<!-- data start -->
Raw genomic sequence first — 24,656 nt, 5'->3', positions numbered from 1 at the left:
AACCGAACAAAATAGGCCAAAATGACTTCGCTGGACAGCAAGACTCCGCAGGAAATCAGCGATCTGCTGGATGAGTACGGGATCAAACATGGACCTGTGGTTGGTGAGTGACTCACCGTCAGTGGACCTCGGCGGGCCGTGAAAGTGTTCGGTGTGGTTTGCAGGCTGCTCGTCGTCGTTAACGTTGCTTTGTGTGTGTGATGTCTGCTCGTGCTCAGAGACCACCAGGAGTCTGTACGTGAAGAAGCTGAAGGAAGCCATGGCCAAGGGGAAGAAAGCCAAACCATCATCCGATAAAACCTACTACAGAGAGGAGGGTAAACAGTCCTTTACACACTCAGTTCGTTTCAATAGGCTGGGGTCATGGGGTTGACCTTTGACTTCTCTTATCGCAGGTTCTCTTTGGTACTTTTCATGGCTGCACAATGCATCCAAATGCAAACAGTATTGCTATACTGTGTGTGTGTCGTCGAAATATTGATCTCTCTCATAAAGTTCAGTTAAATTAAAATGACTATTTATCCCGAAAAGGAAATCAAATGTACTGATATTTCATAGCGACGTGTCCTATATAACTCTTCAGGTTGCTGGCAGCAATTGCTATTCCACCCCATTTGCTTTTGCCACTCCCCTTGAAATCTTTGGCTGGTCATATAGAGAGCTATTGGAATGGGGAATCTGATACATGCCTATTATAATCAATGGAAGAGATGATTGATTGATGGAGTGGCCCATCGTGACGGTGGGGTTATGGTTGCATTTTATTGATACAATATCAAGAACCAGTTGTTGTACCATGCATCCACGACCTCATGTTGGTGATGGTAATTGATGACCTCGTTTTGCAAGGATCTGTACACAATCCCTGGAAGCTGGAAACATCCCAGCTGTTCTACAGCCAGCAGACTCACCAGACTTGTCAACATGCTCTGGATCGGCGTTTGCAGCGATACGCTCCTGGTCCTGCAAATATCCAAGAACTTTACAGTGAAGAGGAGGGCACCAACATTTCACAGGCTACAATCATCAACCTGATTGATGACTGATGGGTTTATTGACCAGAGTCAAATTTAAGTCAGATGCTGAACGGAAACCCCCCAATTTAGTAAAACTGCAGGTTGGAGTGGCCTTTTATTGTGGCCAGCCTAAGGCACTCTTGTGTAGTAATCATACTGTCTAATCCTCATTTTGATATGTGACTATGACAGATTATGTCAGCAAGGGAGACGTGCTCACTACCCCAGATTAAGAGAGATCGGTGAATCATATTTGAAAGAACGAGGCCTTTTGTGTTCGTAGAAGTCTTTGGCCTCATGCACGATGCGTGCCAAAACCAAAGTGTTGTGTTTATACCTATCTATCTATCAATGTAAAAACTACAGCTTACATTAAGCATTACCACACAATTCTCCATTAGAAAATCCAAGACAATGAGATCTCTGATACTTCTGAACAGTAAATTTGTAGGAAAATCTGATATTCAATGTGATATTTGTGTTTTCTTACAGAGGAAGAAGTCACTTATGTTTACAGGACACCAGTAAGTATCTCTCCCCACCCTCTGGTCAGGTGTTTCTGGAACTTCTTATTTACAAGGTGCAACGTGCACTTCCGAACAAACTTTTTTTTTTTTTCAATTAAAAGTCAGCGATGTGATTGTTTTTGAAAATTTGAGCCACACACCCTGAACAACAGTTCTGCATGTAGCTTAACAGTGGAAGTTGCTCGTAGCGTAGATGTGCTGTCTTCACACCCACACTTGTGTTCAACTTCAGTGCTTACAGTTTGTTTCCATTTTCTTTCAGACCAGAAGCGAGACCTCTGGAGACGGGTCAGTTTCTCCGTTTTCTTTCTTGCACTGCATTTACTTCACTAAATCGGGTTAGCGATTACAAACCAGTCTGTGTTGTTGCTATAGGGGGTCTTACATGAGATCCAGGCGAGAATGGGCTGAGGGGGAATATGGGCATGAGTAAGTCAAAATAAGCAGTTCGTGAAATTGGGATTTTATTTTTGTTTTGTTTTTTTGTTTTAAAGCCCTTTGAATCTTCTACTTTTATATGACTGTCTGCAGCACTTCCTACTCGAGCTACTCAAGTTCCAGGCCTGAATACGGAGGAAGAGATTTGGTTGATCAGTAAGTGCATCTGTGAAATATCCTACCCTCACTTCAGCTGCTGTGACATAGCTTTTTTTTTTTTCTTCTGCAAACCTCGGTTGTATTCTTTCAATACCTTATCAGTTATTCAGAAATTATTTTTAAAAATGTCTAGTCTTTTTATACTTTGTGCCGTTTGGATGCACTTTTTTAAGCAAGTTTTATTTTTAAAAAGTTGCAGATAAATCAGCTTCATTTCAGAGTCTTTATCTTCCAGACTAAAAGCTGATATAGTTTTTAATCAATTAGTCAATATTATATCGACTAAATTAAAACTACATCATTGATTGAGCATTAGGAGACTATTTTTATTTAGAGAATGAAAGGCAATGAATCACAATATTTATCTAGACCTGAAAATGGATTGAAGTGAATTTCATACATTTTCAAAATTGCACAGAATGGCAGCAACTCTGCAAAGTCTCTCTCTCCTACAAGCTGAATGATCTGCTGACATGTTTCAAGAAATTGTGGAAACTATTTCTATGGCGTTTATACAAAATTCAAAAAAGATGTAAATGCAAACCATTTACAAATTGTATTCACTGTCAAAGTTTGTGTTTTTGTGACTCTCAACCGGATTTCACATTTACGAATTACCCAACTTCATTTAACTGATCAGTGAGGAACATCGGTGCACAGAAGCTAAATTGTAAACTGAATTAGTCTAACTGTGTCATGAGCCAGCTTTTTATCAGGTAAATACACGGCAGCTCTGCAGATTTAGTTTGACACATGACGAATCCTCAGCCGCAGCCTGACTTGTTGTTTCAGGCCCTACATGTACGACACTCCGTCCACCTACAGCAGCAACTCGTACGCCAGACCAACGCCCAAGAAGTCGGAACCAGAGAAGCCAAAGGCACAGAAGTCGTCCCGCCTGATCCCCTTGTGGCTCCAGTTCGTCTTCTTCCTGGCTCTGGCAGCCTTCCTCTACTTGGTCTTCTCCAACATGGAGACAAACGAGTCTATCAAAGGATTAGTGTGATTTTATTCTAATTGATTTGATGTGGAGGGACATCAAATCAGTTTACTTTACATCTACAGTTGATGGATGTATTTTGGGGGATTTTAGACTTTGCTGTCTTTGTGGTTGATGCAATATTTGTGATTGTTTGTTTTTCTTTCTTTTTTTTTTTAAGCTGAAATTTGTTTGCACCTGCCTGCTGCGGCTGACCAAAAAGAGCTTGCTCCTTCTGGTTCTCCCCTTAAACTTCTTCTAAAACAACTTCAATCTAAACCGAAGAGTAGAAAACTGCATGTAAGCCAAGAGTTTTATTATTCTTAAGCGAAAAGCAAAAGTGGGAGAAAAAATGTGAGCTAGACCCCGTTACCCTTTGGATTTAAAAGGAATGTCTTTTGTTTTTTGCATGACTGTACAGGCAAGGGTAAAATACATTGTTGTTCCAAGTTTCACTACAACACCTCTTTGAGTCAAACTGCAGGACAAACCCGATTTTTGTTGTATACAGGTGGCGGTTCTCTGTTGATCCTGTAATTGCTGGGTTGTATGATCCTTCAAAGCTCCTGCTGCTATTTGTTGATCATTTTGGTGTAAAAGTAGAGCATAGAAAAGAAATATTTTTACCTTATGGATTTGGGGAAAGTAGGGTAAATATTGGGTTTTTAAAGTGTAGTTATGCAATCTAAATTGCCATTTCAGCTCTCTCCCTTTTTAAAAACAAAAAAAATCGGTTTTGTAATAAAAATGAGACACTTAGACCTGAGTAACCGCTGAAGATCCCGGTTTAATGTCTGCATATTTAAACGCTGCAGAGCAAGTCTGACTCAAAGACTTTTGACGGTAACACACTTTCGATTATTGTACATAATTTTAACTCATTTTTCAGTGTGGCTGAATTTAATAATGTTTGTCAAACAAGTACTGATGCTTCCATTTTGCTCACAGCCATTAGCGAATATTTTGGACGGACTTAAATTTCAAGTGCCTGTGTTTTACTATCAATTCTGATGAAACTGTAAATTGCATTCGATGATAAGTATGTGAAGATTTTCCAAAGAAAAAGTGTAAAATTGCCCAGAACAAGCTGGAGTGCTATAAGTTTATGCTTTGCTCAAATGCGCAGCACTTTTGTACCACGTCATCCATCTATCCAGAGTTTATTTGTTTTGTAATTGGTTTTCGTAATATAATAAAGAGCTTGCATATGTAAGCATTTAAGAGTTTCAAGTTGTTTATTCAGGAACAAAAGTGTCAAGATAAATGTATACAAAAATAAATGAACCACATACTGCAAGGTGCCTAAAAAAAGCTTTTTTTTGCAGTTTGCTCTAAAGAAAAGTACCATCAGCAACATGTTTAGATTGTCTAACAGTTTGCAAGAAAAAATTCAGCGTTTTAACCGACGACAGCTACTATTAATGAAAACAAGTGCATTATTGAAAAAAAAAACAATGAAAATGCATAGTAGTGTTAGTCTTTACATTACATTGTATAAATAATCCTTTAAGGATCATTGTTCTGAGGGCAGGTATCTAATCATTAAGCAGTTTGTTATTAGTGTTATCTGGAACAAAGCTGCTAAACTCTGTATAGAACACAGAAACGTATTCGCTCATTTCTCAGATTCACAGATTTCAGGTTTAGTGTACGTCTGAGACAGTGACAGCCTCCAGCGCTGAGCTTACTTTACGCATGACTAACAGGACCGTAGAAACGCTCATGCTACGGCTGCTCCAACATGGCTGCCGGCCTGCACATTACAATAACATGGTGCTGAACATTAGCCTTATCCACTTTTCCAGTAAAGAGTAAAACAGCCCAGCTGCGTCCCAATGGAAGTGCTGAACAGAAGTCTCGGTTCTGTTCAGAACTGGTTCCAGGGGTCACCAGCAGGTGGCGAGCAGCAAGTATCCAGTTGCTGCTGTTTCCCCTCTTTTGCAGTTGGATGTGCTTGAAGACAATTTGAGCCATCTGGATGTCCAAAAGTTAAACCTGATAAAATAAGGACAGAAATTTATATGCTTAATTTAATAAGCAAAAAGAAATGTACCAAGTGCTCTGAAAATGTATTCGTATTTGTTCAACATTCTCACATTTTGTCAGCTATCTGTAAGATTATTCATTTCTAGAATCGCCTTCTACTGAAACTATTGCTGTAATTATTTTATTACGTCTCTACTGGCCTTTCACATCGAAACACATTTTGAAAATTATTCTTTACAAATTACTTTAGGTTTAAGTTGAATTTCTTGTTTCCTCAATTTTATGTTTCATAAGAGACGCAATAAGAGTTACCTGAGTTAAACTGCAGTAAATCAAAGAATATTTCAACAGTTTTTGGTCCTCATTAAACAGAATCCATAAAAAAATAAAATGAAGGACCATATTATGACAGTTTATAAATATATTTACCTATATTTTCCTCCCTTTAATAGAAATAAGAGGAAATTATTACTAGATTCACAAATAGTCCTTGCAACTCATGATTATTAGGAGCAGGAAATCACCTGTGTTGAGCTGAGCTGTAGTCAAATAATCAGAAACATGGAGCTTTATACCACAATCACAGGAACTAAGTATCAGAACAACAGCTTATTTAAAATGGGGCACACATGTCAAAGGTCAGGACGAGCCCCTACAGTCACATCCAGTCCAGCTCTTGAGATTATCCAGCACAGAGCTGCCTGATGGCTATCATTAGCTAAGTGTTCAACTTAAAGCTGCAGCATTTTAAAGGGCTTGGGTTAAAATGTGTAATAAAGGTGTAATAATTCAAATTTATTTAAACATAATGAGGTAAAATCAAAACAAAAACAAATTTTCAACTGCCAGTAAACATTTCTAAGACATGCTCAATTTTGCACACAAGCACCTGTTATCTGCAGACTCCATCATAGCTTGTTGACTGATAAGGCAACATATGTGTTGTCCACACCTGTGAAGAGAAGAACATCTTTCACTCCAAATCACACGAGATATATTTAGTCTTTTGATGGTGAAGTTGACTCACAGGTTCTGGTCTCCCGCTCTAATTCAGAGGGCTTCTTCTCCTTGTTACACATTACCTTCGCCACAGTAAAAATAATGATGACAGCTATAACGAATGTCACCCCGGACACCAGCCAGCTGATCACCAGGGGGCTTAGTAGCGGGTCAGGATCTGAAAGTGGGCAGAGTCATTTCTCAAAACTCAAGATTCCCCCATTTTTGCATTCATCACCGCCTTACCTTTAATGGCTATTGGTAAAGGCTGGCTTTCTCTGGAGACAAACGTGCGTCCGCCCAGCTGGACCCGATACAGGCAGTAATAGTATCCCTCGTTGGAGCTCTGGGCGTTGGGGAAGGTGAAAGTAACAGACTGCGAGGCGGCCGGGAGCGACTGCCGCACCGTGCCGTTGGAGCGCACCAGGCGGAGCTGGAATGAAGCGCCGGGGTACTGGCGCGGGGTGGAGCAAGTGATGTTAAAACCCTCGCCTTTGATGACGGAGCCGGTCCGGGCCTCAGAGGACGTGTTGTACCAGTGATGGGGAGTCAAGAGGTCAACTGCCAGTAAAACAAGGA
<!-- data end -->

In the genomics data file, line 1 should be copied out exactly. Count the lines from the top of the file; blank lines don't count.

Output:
Raw genomic sequence first — 24,656 nt, 5'->3', positions numbered from 1 at the left: